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Blue Planet Project says privatising public services is no way to fund sustainable development

UN side event

Blue Planet Project campaigner Meera Karunananthan spoke at a United Nations side event yesterday during the fifth session of the Post-2015 negotiations process (May 18-22). She has been working with allies around the world to ensure that the human right to water and sanitation is explicitly named and respected in the United Nations Declaration for the Post-2015 Development Agenda, which includes the Sustainable Development Goals (SDGs).

The side event was titled ‘Addressing Corporate Accountability and Unregulated Private Sector Participation in the Post-2015 Development Agenda: Implications for Follow-up and Review’. It was organized by the Blue Planet Project, NGO Mining Working Group, Franciscans International, Public Services International and co-sponsored by the Republic of Palau.

Meera at the UN

Karunananthan argued that privatising public services is no way to fund sustainable development.

That was also her argument in an op-ed co-authored with War on Want trade campaigner Mark Dearn that was also published in the Guardian newspaper in the United Kingdom yesterday.

In that op-ed, Karunananthan and Dearn write, “In its 2014 world investment report, the UN Conference on Trade and Development (UNCTAD) estimates the SDGs will require between $3.3 trillion and $4.5 trillion a year to implement. Proponents of privatisation have used this funding gap to promote the case for greater private sector participation, particularly in the global south. But before the United Nations (UN) creates a new channel for foreign investments in public services it needs to take a closer look at the history of the private sector ‘leaving behind’ the most marginalised and vulnerable.”

They note, “Without an economic incentive to serve poor communities, the private sector will not ensure universal enjoyment of the human right to water and sanitation. A Public Services International Research Unit (PSIRU) study shows that private sector investment results in very few new connections in parts of the world where the need is greatest, such as sub-Saharan Africa and south Asia.”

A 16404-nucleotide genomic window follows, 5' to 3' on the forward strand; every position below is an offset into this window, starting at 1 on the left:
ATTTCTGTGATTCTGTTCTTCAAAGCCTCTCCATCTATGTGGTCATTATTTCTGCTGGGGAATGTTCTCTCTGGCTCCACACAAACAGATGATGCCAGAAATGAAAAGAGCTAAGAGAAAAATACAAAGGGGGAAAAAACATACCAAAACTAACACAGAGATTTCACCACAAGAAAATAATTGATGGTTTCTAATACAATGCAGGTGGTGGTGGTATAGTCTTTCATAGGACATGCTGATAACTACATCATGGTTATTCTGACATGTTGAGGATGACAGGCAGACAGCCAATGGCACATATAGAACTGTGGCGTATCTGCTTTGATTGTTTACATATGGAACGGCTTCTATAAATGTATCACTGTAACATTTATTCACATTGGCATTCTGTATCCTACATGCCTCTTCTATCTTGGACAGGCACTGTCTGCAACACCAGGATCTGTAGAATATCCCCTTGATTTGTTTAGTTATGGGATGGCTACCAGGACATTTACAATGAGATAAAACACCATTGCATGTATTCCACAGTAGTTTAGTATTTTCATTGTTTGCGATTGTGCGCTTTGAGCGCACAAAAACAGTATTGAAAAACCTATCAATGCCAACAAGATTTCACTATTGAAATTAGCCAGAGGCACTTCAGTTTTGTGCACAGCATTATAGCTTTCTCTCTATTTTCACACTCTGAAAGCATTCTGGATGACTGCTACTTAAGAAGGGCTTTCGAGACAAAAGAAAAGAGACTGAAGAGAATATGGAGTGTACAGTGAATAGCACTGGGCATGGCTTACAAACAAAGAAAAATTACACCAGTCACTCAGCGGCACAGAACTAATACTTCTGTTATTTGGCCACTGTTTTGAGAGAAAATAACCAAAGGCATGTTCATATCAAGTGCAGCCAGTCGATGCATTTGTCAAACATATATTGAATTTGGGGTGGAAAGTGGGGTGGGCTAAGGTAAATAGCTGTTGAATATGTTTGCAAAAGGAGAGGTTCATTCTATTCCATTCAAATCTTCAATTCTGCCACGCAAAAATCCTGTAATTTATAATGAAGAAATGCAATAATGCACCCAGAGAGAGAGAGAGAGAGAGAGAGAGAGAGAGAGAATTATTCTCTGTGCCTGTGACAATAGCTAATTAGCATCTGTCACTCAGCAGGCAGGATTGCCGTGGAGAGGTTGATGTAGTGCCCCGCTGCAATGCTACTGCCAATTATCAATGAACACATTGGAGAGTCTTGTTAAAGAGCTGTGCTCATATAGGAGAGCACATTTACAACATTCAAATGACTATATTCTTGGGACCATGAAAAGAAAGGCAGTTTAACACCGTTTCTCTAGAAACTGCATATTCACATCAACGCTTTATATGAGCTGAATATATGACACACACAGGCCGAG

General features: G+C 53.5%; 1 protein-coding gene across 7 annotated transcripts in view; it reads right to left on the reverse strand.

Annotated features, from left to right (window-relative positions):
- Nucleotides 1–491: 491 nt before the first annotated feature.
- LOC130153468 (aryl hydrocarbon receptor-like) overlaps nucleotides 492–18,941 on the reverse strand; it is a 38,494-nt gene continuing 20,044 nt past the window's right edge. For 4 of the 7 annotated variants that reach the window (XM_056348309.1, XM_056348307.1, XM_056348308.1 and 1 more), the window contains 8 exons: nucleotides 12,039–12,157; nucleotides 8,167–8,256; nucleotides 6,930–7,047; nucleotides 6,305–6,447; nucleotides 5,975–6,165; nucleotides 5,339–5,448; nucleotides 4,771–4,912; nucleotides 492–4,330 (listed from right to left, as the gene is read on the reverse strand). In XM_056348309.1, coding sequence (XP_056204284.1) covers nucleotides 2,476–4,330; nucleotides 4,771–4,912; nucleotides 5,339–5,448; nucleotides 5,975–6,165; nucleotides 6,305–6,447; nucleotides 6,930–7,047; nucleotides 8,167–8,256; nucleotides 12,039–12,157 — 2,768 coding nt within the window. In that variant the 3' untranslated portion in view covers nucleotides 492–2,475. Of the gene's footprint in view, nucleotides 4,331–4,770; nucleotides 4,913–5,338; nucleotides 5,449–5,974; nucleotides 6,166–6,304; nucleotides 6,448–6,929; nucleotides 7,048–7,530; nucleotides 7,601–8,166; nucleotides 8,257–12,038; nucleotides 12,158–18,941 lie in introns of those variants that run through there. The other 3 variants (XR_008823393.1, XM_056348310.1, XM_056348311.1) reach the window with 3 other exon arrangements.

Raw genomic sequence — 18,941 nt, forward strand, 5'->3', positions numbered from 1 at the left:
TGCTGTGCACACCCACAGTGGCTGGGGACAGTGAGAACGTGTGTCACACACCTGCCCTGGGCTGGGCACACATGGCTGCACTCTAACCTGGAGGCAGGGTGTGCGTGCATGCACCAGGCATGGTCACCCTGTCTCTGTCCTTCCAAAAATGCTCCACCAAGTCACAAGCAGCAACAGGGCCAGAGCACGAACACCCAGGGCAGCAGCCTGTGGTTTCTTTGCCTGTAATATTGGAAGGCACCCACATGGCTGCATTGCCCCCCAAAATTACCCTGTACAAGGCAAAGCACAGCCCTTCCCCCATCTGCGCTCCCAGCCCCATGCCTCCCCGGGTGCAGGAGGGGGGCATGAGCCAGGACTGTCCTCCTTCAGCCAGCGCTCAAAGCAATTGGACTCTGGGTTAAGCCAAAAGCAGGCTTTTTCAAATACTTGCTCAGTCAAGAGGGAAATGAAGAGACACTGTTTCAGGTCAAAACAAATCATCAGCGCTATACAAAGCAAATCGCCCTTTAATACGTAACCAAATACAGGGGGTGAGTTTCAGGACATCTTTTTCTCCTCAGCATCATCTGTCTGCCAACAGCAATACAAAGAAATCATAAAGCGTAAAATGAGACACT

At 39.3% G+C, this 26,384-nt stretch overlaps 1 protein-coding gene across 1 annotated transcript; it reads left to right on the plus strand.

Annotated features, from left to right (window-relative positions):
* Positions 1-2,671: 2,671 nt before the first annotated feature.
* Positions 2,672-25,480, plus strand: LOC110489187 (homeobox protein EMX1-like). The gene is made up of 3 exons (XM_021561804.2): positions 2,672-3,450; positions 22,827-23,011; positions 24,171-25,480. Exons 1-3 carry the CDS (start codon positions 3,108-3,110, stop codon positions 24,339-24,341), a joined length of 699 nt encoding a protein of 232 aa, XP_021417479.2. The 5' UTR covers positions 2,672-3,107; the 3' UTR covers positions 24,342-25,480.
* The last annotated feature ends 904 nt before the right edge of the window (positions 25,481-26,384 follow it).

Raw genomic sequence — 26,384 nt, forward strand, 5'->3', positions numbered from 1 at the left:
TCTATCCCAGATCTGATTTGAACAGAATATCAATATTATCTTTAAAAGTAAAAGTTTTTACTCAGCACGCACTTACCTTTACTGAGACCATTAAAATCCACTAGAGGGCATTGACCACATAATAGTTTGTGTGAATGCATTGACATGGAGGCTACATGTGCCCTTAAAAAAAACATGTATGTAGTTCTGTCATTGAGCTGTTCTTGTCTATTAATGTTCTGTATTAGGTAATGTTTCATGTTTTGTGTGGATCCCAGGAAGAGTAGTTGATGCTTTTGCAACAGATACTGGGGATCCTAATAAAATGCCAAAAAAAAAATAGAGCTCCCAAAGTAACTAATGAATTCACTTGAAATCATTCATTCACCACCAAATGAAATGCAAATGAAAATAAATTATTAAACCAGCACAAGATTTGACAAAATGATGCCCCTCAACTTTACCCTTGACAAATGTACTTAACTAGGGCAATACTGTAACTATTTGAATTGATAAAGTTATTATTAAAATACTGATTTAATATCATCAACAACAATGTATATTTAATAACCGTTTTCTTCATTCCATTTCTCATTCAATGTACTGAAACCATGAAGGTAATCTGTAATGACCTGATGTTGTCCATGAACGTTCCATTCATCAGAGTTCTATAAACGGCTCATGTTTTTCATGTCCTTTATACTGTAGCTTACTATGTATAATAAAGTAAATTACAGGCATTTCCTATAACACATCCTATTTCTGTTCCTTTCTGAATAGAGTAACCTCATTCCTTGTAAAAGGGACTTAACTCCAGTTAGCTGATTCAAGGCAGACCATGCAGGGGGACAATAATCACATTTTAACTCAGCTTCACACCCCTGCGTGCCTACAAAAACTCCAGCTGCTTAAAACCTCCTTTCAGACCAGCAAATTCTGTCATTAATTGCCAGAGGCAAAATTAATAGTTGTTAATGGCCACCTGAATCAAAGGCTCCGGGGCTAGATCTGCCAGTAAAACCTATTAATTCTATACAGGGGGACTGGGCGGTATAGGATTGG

And they highlight, “There has been a sharp increase in the use of investor-state dispute settlement (ISDS). UNCTAD records indicate that, in the 50 years to the end of 2014, there have been a total of 608 known ISDS cases, with 58 new cases in 2012, and 42 in 2014. A new investment agreement is concluded every other week. …ISDS undermines state sovereignty by allowing investors to make recourse to a separate court system that enables them to sue states when policies threaten present or future profits. …The fundamental premise of ISDS means southern countries must absorb the double impact of privatisation and investment treaties.”

Karunananthan and Dearn then conclude, “With the rise of investment treaties giving primacy to ‘corporate rights’, and no legally binding international mechanisms to hold these corporations accountable for human rights violations, greater private sector participation in water and sanitation projects through the SDGs will only exacerbate the water and sanitation crisis around the globe.”

To watch Karunananthan’s 7-minute presentation at the UN side event yesterday, please go to the 19:30 mark in the video here.

The SDGs are expected to be adopted at a special summit of world leaders at the United Nations this September.

Further reading
Blue Planet Project calls for right to water to be named in Post-2015 Development Agenda (May 2015)
Blue Planet Project calls for explicit recognition of right to water in UN development agenda (May 2015)

Photos: Still from UN Web TV.